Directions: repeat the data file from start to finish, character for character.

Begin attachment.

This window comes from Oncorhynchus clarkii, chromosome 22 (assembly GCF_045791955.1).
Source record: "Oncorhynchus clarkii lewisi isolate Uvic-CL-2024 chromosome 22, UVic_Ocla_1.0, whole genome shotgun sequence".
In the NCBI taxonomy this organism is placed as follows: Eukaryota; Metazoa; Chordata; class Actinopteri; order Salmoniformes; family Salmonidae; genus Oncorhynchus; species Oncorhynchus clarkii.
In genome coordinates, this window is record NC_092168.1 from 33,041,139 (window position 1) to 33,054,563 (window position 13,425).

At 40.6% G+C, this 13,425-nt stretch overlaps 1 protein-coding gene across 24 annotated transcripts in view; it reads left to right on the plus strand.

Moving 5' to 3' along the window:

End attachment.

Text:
This window comes from Oncorhynchus clarkii, chromosome 22 (assembly GCF_045791955.1).
Source record: "Oncorhynchus clarkii lewisi isolate Uvic-CL-2024 chromosome 22, UVic_Ocla_1.0, whole genome shotgun sequence".
In the NCBI taxonomy this organism is placed as follows: Eukaryota; Metazoa; Chordata; class Actinopteri; order Salmoniformes; family Salmonidae; genus Oncorhynchus; species Oncorhynchus clarkii.
In genome coordinates, this window is record NC_092168.1 from 33,041,139 (window position 1) to 33,054,563 (window position 13,425).

At 40.6% G+C, this 13,425-nt stretch overlaps 1 protein-coding gene across 24 annotated transcripts in view; it reads left to right on the plus strand.

Moving 5' to 3' along the window: